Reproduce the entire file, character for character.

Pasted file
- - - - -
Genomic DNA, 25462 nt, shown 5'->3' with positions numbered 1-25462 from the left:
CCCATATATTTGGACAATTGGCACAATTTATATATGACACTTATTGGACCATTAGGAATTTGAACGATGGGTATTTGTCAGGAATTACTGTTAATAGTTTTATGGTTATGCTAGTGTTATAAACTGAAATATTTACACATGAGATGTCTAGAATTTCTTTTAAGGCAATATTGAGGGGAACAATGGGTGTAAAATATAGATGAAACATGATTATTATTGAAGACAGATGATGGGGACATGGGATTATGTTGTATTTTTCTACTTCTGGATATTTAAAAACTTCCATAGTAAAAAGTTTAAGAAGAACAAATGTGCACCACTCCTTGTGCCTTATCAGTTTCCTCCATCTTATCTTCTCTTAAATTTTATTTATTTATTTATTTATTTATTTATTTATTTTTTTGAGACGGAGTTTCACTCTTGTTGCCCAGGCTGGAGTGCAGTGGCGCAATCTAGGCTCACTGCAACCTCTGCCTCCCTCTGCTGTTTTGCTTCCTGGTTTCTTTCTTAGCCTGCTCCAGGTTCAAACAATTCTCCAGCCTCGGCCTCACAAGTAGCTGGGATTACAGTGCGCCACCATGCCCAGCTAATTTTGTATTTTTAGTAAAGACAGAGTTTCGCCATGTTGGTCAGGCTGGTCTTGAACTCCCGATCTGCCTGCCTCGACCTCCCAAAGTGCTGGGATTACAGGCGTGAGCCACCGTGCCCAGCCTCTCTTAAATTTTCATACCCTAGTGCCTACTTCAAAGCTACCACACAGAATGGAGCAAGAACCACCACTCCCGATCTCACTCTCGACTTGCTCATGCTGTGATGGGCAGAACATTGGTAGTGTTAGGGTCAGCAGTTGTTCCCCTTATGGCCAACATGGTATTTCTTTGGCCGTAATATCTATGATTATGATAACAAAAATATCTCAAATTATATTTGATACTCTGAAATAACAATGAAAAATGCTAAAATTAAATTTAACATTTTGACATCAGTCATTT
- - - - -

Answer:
Genomic DNA, 25462 nt, shown 5'->3' with positions numbered 1-25462 from the left:
CCCATATATTTGGACAATTGGCACAATTTATATATGACACTTATTGGACCATTAGGAATTTGAACGATGGGTATTTGTCAGGAATTACTGTTAATAGTTTTATGGTTATGCTAGTGTTATAAACTGAAATATTTACACATGAGATGTCTAGAATTTCTTTTAAGGCAATATTGAGGGGAACAATGGGTGTAAAATATAGATGAAACATGATTATTATTGAAGACAGATGATGGGGACATGGGATTATGTTGTATTTTTCTACTTCTGGATATTTAAAAACTTCCATAGTAAAAAGTTTAAGAAGAACAAATGTGCACCACTCCTTGTGCCTTATCAGTTTCCTCCATCTTATCTTCTCTTAAATTTTATTTATTTATTTATTTATTTATTTATTTATTTTTTTGAGACGGAGTTTCACTCTTGTTGCCCAGGCTGGAGTGCAGTGGCGCAATCTAGGCTCACTGCAACCTCTGCCTCCCTCTGCTGTTTTGCTTCCTGGTTTCTTTCTTAGCCTGCTCCAGGTTCAAACAATTCTCCAGCCTCGGCCTCACAAGTAGCTGGGATTACAGTGCGCCACCATGCCCAGCTAATTTTGTATTTTTAGTAAAGACAGAGTTTCGCCATGTTGGTCAGGCTGGTCTTGAACTCCCGATCTGCCTGCCTCGACCTCCCAAAGTGCTGGGATTACAGGCGTGAGCCACCGTGCCCAGCCTCTCTTAAATTTTCATACCCTAGTGCCTACTTCAAAGCTACCACACAGAATGGAGCAAGAACCACCACTCCCGATCTCACTCTCGACTTGCTCATGCTGTGATGGGCAGAACATTGGTAGTGTTAGGGTCAGCAGTTGTTCCCCTTATGGCCAACATGGTATTTCTTTGGCCGTAATATCTATGATTATGATAACAAAAATATCTCAAATTATATTTGATACTCTGAAATAACAATGAAAAATGCTAAAATTAAATTTAACATTTTGACATCAGTCATTT